Grasping in primates: for feeding, moving and human specificities (Saisir chez les primates: se nourrir, se deplacer et les specificities humanines)

Pouydebat, E and Fragaszy, Dorothy M. and Kivell, Tracy L. (2014) Grasping in primates: for feeding, moving and human specificities (Saisir chez les primates: se nourrir, se deplacer et les specificities humanines). Bulletins et Mémoires de la Société d'Anthropologie de Paris, 26 (3-4). pp. 129-133. ISSN 0037-8984. (doi:https://doi.org/10.1007/s13219-014-0100-7) (Access to this publication is currently restricted. You may be able to access a copy if URLs are provided)

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Abstract

For a long time, humans (genus Homo) were thought to be the only mammalian species capable of dextrous manual grasping. However, grasping is widespread among tetrapods, and among primates, it is associated with a wide range of morphological, dietary and locomotor variation. From an evolutionary perspective, this prompts several questions: is the origin and evolution of grasping in primates derived from requirements associated primarily with feeding or primarily with locomotor behaviour? Are there grasping abilities that are unique to humans? Who made the first tool? The main purpose of this paper is to present a short overview of grasping in primates in order to open a discussion. We show that grasping strategies vary across species, depending on food properties and the substrates used. We also demonstrate that non-human primates can control individual digits, allowing them to use their hands dextrously. Finally, we discuss the challenges that arise in distinguishing anatomical features related to grasping and the debate around the first hominin tool-makers.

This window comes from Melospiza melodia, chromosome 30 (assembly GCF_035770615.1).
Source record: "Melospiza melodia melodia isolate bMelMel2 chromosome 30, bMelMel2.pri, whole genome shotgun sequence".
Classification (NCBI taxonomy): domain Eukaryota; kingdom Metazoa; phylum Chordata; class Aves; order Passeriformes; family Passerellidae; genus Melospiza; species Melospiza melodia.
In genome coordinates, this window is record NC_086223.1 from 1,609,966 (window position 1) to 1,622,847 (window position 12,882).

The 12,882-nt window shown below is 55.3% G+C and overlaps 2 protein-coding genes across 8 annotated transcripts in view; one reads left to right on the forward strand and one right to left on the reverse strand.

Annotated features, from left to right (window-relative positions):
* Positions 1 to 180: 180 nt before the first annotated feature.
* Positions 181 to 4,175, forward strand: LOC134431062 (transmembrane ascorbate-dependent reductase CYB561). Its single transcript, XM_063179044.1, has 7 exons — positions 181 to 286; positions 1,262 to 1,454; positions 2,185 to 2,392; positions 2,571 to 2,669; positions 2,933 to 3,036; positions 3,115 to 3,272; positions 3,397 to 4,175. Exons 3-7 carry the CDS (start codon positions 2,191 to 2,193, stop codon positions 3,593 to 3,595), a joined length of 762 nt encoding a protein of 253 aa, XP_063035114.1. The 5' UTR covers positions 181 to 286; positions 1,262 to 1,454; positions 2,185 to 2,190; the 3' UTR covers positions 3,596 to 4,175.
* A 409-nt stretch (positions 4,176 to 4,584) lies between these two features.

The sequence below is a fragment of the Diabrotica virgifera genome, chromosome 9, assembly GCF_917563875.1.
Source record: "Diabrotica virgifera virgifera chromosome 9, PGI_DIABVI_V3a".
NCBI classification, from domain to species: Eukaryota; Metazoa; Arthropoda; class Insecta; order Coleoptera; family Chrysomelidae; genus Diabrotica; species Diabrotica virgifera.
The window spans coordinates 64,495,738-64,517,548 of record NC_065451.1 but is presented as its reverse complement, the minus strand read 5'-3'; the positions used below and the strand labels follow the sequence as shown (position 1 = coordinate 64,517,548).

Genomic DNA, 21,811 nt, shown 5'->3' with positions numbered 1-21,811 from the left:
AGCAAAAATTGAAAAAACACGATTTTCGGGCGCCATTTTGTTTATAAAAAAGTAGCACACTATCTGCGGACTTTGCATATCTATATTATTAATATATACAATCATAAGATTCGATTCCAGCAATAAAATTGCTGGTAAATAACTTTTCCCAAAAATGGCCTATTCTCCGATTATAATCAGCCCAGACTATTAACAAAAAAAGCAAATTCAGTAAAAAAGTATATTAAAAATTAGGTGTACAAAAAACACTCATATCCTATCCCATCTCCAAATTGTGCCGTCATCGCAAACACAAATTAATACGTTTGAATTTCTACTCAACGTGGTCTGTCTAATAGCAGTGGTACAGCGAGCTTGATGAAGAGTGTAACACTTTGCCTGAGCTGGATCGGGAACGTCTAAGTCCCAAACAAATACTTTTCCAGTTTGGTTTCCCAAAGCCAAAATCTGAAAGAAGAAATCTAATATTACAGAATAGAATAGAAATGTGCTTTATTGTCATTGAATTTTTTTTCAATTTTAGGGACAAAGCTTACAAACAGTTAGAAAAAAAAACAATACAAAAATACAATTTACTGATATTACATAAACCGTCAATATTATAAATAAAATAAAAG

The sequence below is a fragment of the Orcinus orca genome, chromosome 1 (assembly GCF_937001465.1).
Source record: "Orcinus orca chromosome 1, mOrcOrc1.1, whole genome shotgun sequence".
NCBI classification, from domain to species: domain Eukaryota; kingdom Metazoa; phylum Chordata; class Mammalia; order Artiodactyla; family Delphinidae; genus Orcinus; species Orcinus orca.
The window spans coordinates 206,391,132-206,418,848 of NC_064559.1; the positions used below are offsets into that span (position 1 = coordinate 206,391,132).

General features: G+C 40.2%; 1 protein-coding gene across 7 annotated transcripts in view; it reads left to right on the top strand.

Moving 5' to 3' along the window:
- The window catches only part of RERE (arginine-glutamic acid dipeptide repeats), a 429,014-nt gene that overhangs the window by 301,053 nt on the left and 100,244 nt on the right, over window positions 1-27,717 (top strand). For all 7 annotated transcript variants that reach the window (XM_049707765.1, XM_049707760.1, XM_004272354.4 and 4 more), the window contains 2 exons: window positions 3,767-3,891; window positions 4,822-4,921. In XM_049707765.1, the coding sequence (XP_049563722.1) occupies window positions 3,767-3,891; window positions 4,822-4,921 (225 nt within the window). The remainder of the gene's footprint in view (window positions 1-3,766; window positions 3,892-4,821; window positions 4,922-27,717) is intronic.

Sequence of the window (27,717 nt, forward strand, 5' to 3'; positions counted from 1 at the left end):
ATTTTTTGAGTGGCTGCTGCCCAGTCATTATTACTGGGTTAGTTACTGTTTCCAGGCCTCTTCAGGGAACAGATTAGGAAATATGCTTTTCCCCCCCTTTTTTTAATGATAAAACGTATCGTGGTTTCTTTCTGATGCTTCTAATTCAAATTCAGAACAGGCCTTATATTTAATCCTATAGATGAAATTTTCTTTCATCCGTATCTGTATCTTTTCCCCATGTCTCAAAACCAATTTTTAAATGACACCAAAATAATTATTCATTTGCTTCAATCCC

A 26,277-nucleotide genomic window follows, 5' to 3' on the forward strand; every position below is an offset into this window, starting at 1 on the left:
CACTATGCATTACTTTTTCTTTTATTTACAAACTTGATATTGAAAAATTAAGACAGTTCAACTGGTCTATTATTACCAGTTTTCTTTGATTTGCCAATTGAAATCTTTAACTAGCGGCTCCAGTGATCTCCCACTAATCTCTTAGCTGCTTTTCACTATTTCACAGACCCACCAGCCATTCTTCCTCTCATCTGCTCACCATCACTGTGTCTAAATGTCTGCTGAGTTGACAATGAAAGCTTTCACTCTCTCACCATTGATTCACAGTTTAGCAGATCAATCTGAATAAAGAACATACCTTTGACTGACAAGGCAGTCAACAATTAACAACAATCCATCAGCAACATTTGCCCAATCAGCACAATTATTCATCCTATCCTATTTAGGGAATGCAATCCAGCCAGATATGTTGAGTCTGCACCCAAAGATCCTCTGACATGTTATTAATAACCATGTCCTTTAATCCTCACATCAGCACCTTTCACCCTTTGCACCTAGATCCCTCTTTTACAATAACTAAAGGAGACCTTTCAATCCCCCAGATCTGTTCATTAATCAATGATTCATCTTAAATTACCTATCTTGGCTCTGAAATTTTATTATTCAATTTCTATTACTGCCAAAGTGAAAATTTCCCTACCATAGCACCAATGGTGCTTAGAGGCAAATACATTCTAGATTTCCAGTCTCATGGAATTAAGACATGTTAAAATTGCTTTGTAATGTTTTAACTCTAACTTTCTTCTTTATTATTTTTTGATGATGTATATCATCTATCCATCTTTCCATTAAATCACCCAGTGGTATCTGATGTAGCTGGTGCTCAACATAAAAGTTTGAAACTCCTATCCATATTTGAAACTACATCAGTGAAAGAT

Item Type: Article
Subjects: Q Science
Q Science > QH Natural history
Q Science > QM Human anatomy
Divisions: Faculties > Social Sciences > School of Anthropology and Conservation
Faculties > Social Sciences > School of Anthropology and Conservation > Biological Anthropology
Depositing User: Tracy Kivell
Date Deposited: 31 Oct 2014 08:50 UTC
Last Modified: 08 May 2018 08:45 UTC
Resource URI: https://kar.kent.ac.uk/id/eprint/43772 (The current URI for this page, for reference purposes)
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